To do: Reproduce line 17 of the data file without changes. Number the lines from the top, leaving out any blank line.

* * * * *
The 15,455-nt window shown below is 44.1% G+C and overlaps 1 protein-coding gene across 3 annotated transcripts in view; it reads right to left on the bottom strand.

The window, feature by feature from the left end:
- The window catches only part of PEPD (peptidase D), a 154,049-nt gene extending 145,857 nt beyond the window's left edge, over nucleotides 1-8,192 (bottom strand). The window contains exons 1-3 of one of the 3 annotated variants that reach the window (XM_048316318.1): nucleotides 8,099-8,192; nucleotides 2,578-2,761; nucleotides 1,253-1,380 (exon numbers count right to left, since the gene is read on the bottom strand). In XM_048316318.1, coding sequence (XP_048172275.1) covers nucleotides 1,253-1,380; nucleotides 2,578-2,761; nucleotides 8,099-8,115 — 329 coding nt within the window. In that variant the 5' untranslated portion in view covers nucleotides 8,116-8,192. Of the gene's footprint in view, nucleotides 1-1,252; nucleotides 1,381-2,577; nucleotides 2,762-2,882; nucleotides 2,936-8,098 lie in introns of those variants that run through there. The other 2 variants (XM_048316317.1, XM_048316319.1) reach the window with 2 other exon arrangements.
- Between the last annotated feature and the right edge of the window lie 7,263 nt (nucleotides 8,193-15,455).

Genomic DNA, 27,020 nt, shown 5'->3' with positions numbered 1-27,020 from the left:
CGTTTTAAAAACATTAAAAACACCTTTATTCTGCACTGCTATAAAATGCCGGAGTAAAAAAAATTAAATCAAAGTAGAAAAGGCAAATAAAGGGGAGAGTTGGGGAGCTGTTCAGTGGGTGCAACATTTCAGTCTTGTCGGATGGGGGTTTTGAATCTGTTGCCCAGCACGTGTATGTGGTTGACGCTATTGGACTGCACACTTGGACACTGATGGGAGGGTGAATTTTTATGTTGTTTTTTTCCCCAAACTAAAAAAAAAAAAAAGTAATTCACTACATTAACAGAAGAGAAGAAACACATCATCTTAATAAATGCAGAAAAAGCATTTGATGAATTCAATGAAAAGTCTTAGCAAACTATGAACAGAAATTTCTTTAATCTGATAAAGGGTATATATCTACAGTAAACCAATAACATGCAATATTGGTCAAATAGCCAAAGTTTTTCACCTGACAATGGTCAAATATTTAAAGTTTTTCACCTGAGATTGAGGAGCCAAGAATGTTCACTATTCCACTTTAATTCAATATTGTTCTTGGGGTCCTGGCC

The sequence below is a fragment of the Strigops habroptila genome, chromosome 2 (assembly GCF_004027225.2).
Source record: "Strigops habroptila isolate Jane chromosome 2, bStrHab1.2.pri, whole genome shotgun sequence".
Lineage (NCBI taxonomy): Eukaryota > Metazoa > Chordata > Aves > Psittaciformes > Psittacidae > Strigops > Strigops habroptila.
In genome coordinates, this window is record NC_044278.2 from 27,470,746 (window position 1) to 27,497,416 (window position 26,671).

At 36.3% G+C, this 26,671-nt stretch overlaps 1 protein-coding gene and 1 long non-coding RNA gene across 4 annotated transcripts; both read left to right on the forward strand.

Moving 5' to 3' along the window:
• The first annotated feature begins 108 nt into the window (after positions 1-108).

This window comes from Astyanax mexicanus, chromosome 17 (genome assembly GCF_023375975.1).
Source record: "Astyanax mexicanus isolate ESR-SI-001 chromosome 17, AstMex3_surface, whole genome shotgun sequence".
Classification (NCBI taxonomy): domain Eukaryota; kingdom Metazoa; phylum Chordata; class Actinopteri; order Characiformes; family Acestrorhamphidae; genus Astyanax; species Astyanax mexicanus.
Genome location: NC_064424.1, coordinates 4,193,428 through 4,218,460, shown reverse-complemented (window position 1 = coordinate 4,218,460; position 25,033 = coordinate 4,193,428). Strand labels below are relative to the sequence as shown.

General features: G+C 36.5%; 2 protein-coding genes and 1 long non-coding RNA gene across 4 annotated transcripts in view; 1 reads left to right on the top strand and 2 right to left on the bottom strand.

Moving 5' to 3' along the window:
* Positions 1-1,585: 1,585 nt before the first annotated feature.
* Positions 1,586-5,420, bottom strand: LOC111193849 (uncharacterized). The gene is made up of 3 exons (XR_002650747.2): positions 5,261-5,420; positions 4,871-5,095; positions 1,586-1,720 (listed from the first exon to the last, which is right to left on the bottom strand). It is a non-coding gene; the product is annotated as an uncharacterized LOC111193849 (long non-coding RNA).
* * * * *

Genome location: NC_064424.1, coordinates 4,193,428 through 4,218,460, shown reverse-complemented (window position 1 = coordinate 4,218,460; position 25,033 = coordinate 4,193,428). Strand labels below are relative to the sequence as shown.